Extremely popular novelist – the Juliette series has sold more than 600,000 copies – Rose-Line Brasset invites her young readers to follow the adventures of her young heroine in the heart of Berlin, Germany. Referring to history, she seizes the opportunity to talk about the Berlin Wall... but also about the walls that sometimes stand between people, both literally and figuratively. Communication at all levels, even through the visual arts, is thus at the heart of this new novel.
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In this new adventure, already the 18th by the way, Juliette and her mother fly to Germany. In Berlin, the trip takes an unexpected turn as two friends they met on a previous trip come to join them.
Juliette will have to learn to share her time and space with a boy and will also meet a young Berliner with whom she will do her apprenticeship in the street arts.
Rose-Line Brasset was passionate about this new story of Juliette.
"It's the novel of which I am most proud, because I have the impression that it is the one that is the most mastered in terms of the themes that I wanted to approach with young people", she reveals in interview.
“Yes, we talk about family life because Juliette, in the previous 17 volumes, often complains that she does not have a “real” family. She says all the time: I just have my mother and my grandmother. Even though mom says we make a three-point pizza, it's not much like family and I kinda envy my classmates who have brothers, sisters, aunts, grandparents, dads, all that. »
This time, Juliette experiences family life.
“In Juliet in Australia, there was a little romance between her mother and an anthropologist in Australia who had a son. They became friends and there, we find them in Berlin. It is a surprise ! They will have to live together, because they have two lofts in a district of Berlin. Juliette will realize what it is to have a brother! »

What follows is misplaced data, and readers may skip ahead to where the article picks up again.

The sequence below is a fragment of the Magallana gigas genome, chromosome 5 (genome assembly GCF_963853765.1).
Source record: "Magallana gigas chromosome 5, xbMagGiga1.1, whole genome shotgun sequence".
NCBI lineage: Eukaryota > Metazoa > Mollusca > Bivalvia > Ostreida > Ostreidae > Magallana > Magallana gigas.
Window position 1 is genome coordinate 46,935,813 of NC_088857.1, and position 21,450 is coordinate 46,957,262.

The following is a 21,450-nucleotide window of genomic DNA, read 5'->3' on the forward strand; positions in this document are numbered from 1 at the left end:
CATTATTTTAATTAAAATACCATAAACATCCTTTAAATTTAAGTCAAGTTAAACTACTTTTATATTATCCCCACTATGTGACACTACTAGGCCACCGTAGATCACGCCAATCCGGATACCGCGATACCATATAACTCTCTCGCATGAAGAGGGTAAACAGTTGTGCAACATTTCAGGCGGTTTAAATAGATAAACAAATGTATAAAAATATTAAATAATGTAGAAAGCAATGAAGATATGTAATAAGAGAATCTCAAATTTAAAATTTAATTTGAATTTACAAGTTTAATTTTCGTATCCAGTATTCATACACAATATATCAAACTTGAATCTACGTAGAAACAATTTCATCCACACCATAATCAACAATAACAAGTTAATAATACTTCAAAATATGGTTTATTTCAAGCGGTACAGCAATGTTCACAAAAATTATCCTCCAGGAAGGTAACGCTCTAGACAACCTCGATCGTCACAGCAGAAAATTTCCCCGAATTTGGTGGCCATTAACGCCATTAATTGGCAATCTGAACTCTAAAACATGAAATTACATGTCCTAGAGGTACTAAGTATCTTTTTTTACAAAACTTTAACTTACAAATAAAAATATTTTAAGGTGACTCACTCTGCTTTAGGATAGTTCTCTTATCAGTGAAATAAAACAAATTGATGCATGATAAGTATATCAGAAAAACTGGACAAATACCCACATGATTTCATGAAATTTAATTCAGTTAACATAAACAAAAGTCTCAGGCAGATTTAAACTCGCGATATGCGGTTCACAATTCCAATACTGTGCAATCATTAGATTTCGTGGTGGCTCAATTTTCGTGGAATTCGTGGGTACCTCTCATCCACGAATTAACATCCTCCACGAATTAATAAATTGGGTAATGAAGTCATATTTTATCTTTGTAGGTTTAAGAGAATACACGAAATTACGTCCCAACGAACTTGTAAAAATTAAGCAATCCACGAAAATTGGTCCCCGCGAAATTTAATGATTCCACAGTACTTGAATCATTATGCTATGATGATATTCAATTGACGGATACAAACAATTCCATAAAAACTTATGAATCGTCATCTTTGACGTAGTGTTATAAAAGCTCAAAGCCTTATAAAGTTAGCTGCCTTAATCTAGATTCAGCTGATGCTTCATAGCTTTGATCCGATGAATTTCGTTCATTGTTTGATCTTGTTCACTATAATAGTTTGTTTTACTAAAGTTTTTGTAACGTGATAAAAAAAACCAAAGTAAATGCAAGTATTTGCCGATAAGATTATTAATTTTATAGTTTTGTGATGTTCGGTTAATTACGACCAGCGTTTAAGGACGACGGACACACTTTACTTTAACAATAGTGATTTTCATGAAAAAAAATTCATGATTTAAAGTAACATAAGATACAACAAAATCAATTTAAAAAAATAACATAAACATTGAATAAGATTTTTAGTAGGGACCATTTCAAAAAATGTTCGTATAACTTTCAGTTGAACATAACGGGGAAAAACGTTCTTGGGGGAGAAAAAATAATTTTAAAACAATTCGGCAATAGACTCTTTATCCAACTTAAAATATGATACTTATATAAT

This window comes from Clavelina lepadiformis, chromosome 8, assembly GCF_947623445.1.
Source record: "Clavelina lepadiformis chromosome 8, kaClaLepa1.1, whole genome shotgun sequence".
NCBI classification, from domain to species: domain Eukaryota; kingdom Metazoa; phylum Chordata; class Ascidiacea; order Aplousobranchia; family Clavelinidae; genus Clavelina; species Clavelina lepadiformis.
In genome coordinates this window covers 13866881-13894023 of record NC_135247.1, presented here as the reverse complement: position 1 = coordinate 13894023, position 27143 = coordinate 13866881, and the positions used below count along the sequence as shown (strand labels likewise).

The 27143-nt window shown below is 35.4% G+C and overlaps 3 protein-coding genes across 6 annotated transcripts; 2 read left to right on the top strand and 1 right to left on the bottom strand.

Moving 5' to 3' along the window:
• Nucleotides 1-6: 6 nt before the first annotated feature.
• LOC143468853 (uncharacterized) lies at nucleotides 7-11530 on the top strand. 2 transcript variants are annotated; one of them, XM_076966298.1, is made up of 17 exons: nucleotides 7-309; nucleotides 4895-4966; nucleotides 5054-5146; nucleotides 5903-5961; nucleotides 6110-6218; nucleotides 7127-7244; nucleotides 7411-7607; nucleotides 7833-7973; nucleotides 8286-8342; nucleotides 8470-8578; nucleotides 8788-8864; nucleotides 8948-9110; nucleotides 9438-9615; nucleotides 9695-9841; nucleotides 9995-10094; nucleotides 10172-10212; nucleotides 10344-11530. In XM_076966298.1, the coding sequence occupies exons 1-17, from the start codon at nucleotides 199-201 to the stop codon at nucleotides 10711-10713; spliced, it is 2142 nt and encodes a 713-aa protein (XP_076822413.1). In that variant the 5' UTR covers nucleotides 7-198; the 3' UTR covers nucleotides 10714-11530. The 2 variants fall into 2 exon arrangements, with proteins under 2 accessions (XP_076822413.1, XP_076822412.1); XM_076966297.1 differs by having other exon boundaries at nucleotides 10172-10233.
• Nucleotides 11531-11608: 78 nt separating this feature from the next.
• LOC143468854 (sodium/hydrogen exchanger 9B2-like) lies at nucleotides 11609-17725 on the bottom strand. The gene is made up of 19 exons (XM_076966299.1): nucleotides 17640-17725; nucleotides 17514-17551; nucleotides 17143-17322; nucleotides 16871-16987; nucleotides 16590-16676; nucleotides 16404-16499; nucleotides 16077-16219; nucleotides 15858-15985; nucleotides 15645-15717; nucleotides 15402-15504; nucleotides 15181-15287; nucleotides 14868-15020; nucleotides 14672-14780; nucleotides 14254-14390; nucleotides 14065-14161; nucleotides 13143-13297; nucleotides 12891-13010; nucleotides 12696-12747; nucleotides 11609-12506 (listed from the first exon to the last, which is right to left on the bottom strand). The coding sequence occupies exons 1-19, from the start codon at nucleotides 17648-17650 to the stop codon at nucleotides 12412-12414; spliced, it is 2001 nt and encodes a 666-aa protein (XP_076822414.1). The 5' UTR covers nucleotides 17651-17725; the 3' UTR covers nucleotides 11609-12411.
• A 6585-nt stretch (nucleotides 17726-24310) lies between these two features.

Rose-Line Brasset also wanted to introduce the Berlin Wall, erected in 1961 and demolished in 1989, symbol of a divided Europe.
“I wanted to talk about the history of the wall, and it allowed me to talk about walls in communication. Sometimes people try to communicate and there is a wall between them. Sometimes, when Juliette's mother talks to her, she feels like she's talking to a wall..."
Some members of the same family also have difficulty speaking and listening to each other.
“We find that in the novel, when Juliette tries to communicate with her “half-brother”, she also has the impression of talking to a wall. »
A wall built in 1961
The novelist immersed herself in the history of the famous “wall of shame” and explains the context in which it was erected, suddenly separating West Berlin and East Berlin.
“In 1961, when the wall was erected in the middle of the night, there were workers, dads, moms, older brothers, who had gone to work on the east side. When they wanted to go home, in the morning, it was not possible. There are families that have been separated. They were no longer able to communicate, but their love for their family members, whom they had not seen for almost 30 years, was intact. »
“It allows us to understand how important communication is within a family and with the people we love. And at the same time, it is normal that there are certain pitfalls in communication. It is universal. Everyone experiences this. »
♦ Rose-Line Brasset is an author, journalist and globetrotter.
♦ She was born in Alma and now lives in Quebec.
♦ She divides her time between her two children, travelling, yoga and writing.
♦ The Juliet in Hawaii comic was also published this fall.
♦ Rose-Line Brasset is working on the next volumes in the series, which will take her readers on a journey to Florida and Boston.
“It is said that people living in the West, but having spent the night on the East side for one reason or another, could never return home, and vice versa. Dads left to work at night at the other end of the city could not return to their children. Grandparents never saw their grandchildren again during their lifetime. Anyone caught attempting to cross to the other side without permission was invariably the target of gunfire. It was appalling! »
– Rose-Line Brasset, Juliette in Berlin